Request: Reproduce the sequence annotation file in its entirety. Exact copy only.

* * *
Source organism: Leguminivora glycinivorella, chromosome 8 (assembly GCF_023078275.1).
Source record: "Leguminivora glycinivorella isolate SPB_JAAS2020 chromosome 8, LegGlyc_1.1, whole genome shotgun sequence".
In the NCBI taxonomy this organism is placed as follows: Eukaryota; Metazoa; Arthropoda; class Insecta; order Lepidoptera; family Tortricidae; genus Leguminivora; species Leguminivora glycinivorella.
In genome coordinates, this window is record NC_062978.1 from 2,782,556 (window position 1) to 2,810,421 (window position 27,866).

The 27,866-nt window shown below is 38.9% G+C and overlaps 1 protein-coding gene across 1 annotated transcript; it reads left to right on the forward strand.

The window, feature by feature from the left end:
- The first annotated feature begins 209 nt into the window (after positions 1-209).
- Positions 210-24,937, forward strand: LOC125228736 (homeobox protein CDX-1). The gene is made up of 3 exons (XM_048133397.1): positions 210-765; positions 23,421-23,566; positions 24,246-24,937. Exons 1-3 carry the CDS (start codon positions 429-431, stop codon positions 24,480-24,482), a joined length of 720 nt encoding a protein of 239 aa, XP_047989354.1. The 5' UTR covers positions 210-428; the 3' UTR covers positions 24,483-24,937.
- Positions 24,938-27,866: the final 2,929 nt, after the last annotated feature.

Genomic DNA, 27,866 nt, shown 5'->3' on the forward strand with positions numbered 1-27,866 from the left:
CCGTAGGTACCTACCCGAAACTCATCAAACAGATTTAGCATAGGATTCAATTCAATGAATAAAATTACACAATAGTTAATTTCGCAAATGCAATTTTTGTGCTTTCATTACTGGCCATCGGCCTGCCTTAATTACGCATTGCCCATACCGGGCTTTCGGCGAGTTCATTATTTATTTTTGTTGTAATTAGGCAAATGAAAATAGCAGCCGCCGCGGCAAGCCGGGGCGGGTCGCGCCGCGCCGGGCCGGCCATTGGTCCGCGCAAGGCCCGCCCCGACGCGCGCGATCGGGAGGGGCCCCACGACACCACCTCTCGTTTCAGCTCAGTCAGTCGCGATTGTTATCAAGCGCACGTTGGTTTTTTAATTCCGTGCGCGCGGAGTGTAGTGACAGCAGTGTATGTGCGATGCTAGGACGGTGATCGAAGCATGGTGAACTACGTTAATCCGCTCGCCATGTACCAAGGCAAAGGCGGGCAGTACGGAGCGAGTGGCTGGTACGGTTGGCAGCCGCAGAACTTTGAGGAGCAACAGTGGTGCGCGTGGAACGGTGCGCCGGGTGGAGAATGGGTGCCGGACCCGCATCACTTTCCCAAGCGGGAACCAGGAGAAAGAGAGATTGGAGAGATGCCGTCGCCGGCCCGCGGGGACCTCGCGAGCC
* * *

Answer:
Source organism: Leguminivora glycinivorella, chromosome 8 (assembly GCF_023078275.1).
Source record: "Leguminivora glycinivorella isolate SPB_JAAS2020 chromosome 8, LegGlyc_1.1, whole genome shotgun sequence".
In the NCBI taxonomy this organism is placed as follows: Eukaryota; Metazoa; Arthropoda; class Insecta; order Lepidoptera; family Tortricidae; genus Leguminivora; species Leguminivora glycinivorella.
In genome coordinates, this window is record NC_062978.1 from 2,782,556 (window position 1) to 2,810,421 (window position 27,866).

The 27,866-nt window shown below is 38.9% G+C and overlaps 1 protein-coding gene across 1 annotated transcript; it reads left to right on the forward strand.

The window, feature by feature from the left end:
- The first annotated feature begins 209 nt into the window (after positions 1-209).
- Positions 210-24,937, forward strand: LOC125228736 (homeobox protein CDX-1). The gene is made up of 3 exons (XM_048133397.1): positions 210-765; positions 23,421-23,566; positions 24,246-24,937. Exons 1-3 carry the CDS (start codon positions 429-431, stop codon positions 24,480-24,482), a joined length of 720 nt encoding a protein of 239 aa, XP_047989354.1. The 5' UTR covers positions 210-428; the 3' UTR covers positions 24,483-24,937.
- Positions 24,938-27,866: the final 2,929 nt, after the last annotated feature.

Genomic DNA, 27,866 nt, shown 5'->3' on the forward strand with positions numbered 1-27,866 from the left:
CCGTAGGTACCTACCCGAAACTCATCAAACAGATTTAGCATAGGATTCAATTCAATGAATAAAATTACACAATAGTTAATTTCGCAAATGCAATTTTTGTGCTTTCATTACTGGCCATCGGCCTGCCTTAATTACGCATTGCCCATACCGGGCTTTCGGCGAGTTCATTATTTATTTTTGTTGTAATTAGGCAAATGAAAATAGCAGCCGCCGCGGCAAGCCGGGGCGGGTCGCGCCGCGCCGGGCCGGCCATTGGTCCGCGCAAGGCCCGCCCCGACGCGCGCGATCGGGAGGGGCCCCACGACACCACCTCTCGTTTCAGCTCAGTCAGTCGCGATTGTTATCAAGCGCACGTTGGTTTTTTAATTCCGTGCGCGCGGAGTGTAGTGACAGCAGTGTATGTGCGATGCTAGGACGGTGATCGAAGCATGGTGAACTACGTTAATCCGCTCGCCATGTACCAAGGCAAAGGCGGGCAGTACGGAGCGAGTGGCTGGTACGGTTGGCAGCCGCAGAACTTTGAGGAGCAACAGTGGTGCGCGTGGAACGGTGCGCCGGGTGGAGAATGGGTGCCGGACCCGCATCACTTTCCCAAGCGGGAACCAGGAGAAAGAGAGATTGGAGAGATGCCGTCGCCGGCCCGCGGGGACCTCGCGAGCC